Zoloft (Sertraline)

Bander, Bander & Alves is currently reviewing potential Zoloft lawsuits involving women who took the antidepressant medication Zoloft and experienced adverse side effects after taking the drug during pregnancy.

Manufactured by Pfizer, Inc., Zoloft® is generically known as sertraline hydrochloride and is a drug prescribed to treat major depression in adults, as well as obsessive-compulsive disorder, panic and social anxiety disorders, and post-traumatic stress disorder in both adults and children.

Zoloft is classified as a selective serotonin reuptake inhibitor (SSRI) drug, meaning that it selectively affects serotonin. Serotonin is one of many neurotransmitters in the brain, which pass messages between nerve cells, and has been linked in various studies to an increased risk of birth defects.

Zoloft, Bander & Bander, Concord, MA










Zoloft Side Effects

The Food and Drug Administration (FDA) initially placed SSRI antidepressants, including Zoloft, in pregnancy Category C. This means that animal reproduction studies have shown an adverse effect on the fetus, but there have not yet been adequate and well-controlled studies in humans. Pregnancy categories measure the teratogenic effects a drug has on a fetus. The teratongenic effect measures if a drug or other substance is capable of interfering with the development of a fetus, so there could be serious risks to the unborn baby of a woman taking Zoloft while pregnant.

Birth defects or conditions that may be associated with the use of Zoloft include:

  • Abdominal wall defects (infant omphalocele)
  • Anal atresia (complete or partial closure of the anus)
  • Cleft lip and cleft palate
  • Clubfoot (one or both feet turn downward and inward)
  • Heart (cardiac) defects
  • Skull defect (craniosynostosis)

Zoloft Information

Zoloft was approved by the FDA and introduced into the market in 1991. Prior to 2002, the drug was approved only for use in adults ages 18 and over. In 2002, the FDA approved Zoloft to treat severe obsessive compulsive disorder in children ages six and older.

The FDA issued a Public Health Advisory on Dec. 8, 2005, warning that use of certain antidepressants during the first trimester of pregnancy may be associated with an increased risk of birth defects. The advisory was based on studies showing that exposure to certain antidepressants increased the risk of heart defects, including atrial and ventrical septal defects, conditions in which the wall between the right and left sides of the heart is not completely developed.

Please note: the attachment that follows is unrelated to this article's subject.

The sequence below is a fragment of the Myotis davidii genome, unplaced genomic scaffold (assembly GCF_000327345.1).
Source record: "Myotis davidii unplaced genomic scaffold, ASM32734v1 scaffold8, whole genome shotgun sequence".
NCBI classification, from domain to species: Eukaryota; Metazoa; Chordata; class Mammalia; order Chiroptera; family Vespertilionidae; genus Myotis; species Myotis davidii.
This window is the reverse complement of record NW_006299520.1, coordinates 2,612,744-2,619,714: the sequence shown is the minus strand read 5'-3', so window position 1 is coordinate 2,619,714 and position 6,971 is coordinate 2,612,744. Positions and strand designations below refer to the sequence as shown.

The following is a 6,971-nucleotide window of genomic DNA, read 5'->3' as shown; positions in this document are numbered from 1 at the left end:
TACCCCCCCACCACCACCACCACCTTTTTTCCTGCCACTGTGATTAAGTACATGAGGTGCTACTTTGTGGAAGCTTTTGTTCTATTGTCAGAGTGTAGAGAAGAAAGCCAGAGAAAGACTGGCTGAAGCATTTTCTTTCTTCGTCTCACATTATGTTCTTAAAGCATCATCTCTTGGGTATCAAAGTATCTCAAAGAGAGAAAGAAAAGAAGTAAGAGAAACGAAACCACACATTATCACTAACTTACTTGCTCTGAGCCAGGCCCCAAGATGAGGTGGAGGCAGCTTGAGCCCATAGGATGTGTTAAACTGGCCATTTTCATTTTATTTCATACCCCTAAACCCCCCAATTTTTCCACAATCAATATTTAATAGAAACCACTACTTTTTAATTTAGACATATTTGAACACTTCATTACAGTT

Citing a study published in Health Canada, issued a strong warning in March 2006 to pregnant women or women who were trying to become pregnant that antidepressant drugs like Zoloft could potentially pose serious risks to unborn or even nursing babies.

A 2007 study published in the New England Journal of Medicine found a “significant association” between Zoloft and septal defects. Septal defects can lead to the improper circulation of blood, making the heart work overtime. An atrial septal defect (ASD) is a hole in the wall between the heart’s two upper chambers. A hole in the wall between the two lower chambers is called a ventricular septal defect (VSD). Septal defects can be life threatening. According to the study, mothers who take Zoloft during pregnancy may double the risk of having an baby born with septal defects.

In another study published in the March 2010 issue of Pediatrics, researchers found a potential association between exposure to antidepressants in late pregnancy and a delay in normal motor development skills at six and 19 months of age. The same researchers, in a 2009 study published by British Medical Journal, found that women who were pregnant and taking certain antidepressants during the first trimester had an increased risk of giving birth to babies having various heart defects.

A recent study conducted by scientists, published in the Canadian Medical Association Journal suggests that women who take antidepressants like Zoloft during the first trimester of pregnancy are significantly more likely to suffer a miscarriage than women who do not take antidepressants.

Autism and Antidepressants

The Archive of General Psychiatry published a report in July of 2011 linking SSRI antidepressants such as Zoloft to a potentially increased risk of autism spectrum disorders (ASDs) in babies born to mothers who took these drugs during the first trimester of pregnancy. Performed by researchers at the Kaiser Permanente Medical Care Program in Northern California, the population-based, case-control study compared a group of 298 children having varying degrees of autism and their mothers to another group of 1,507 randomly selected children and their mothers. Nearly 70 children from each group were exposed to antidepressants in the same class as Zoloft, and the researchers found a possible connection between mothers who took these drugs within a year before delivery and an increased the risk of their babies being born with ASDs. The highest risk was found to be among those whose mothers took these drugs during the first trimester.

Contact a Zoloft Lawyer

If you or someone you know has a child who suffered birth defects following prenatal exposure to Zoloft, please contact Zoloft lawyer David F. Bander by email or call 1-800-286-8686.